Last Updated on May 5, 2015, by eNotes Editorial. Word Count: 535
“Stanzas for Music” is a poem concerned with idealized love. In his definitive Byron: A Biography (1957), Leslie Marchand proposes that Byron’s inspiration for the poem was John Edleston, a choirboy to whom Byron formed a romantic attachment while at Cambridge and whose death in 1811 inspired the five elegiac “Thyrza” poems. Byron created the female persona Thyrza to express, as he said in his diary, “the violent, though pure, love and passion” he felt for Edleston. His description of Thyrza in “ If Sometimes in the Haunts of Men’” as “too like a dream of Heaven,/ For earthly Love to merit thee” corresponds to the platonic ideal of a love that transcends sexuality at the core of “Stanzas for Music.” There is no physical dimension to the love articulated in the poem. Despite Byron’s use of vigorous natural imagery, the intense feelings the poem conveys occur on a purely emotional level and almost entirely within the poet’s imagination.
Love is the theme of many lyrical poems, but it has a special significance for Byron and the Romantic poets. “In the broad Romantic application of the term love,’” Meyer H. Abrams writes in Natural Supernaturalism: Tradition and Revolution in Romantic Literature (1971), “all modes of human attraction are conceived as one in kind, different only in object and degree, in a range which includes the relations of lover to beloved, children to parents, brother to sister, friend to friend, and individual to humanity. The orbit of love was often enlarged to include the relationship of man to nature as well.” In “Stanzas for Music,” Byron describes the ideal love of the poet for his beloved in terms of several of these relationships. In a different context, the amorous feelings of lovers, the affection of mother for child, and humankind’s awe at the mystery of nature might seem very different emotions that bear little relationship to one another. In the poem, however, Byron presents them as flowing from a single pure source. In keeping with the poem’s musical format, one could say that the various manifestations of love Byron addresses in the poem are harmonic expressions of the same theme.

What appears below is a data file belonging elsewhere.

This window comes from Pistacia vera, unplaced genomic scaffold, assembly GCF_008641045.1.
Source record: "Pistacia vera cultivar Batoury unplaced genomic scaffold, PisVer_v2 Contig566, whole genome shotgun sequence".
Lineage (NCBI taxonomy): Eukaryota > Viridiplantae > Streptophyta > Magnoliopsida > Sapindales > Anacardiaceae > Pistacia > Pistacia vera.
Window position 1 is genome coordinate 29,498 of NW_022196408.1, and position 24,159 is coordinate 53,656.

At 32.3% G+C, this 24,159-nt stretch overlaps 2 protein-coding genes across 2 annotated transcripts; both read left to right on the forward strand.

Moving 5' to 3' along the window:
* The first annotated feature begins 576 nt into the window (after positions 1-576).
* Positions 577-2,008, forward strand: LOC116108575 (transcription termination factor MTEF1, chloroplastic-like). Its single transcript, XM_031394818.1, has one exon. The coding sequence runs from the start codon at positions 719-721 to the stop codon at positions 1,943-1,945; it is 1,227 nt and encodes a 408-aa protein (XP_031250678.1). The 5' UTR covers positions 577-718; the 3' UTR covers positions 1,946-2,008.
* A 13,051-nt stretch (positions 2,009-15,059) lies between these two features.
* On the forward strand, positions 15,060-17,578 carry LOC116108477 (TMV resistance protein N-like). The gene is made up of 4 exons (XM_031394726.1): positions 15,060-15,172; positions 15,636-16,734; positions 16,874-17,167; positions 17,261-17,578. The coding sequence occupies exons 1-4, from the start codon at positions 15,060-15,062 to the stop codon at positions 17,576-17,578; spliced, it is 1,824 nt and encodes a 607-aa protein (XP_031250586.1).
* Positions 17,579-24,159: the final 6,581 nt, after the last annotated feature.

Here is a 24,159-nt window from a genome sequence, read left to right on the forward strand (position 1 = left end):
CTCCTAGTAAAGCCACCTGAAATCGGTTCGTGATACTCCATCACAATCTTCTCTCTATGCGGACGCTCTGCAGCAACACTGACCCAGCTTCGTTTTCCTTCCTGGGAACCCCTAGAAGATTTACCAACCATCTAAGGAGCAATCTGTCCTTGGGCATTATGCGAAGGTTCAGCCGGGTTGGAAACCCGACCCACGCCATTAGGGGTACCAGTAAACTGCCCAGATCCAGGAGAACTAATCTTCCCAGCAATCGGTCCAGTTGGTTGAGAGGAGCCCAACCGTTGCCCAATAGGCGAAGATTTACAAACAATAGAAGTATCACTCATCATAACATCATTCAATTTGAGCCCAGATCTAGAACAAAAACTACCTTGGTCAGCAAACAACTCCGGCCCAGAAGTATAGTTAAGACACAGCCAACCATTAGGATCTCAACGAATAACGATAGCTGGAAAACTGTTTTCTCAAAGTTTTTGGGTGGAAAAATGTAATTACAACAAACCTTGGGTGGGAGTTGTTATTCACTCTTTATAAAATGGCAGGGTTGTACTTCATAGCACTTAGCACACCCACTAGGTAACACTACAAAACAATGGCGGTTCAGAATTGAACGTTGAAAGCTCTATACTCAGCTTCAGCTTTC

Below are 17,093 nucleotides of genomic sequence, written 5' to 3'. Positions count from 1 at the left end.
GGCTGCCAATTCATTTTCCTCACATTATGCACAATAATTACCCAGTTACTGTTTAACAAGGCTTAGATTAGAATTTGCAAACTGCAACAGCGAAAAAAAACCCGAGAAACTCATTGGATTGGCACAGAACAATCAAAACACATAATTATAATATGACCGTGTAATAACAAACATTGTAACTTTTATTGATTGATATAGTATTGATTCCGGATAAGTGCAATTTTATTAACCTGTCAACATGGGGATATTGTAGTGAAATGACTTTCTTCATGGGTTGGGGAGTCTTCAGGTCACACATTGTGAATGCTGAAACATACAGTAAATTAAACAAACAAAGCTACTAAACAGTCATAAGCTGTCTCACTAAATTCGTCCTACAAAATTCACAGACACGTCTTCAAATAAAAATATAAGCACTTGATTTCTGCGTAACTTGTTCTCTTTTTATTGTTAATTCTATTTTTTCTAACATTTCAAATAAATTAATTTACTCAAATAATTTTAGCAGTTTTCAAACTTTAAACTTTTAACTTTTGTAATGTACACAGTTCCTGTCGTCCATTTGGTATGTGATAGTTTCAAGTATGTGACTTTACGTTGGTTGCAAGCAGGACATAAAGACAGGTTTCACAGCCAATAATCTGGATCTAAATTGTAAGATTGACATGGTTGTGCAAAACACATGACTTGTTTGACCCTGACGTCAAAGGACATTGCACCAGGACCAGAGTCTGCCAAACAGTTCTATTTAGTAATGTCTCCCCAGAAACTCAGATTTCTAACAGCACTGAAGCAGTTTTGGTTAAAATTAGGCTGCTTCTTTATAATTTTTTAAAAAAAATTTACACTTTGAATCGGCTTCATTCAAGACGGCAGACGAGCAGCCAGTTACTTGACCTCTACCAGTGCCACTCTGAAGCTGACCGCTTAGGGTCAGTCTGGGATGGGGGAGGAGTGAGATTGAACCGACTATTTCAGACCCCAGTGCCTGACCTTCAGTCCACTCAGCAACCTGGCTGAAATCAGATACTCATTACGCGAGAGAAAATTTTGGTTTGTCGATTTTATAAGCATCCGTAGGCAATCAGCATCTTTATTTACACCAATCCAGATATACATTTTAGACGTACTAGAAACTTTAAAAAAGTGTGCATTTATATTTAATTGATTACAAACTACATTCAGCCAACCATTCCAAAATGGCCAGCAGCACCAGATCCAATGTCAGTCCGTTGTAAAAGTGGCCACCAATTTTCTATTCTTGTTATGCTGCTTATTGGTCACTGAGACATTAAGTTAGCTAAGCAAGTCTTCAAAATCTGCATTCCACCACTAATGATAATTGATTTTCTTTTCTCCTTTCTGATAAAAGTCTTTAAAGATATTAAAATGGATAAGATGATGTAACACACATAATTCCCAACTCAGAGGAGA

“Stanzas for Music” is an example of what Abrams refers to as “natural supernaturalism,” the Romantic poets’ tendency “to naturalize the supernatural and to humanize the divine.” The poem ennobles the person to whom it is addressed by endowing him or her with uncommon powers that are all the more extraordinary for their unconscious expression. It frames supernatural experience in terms of natural phenomena that are universally recognized and understood. In essence, the poem suggests that a love relationship as strong as that known to the poet offers the same emotional fulfillment as an encounter with the divine. It is worth noting that Byron wrote this poem shortly after another love lyric entitled “Stanzas for Music” was published in Hebrew Melodies, a collection of verse written to be set to traditional synagogue music. Byron clearly perceived an association between love and religious experience. Although the poem is steeped in the ideology of Byron and his time, the reverent tone and emotional intensity of “Stanzas for Music” make it seem as timeless as a devotional prayer.
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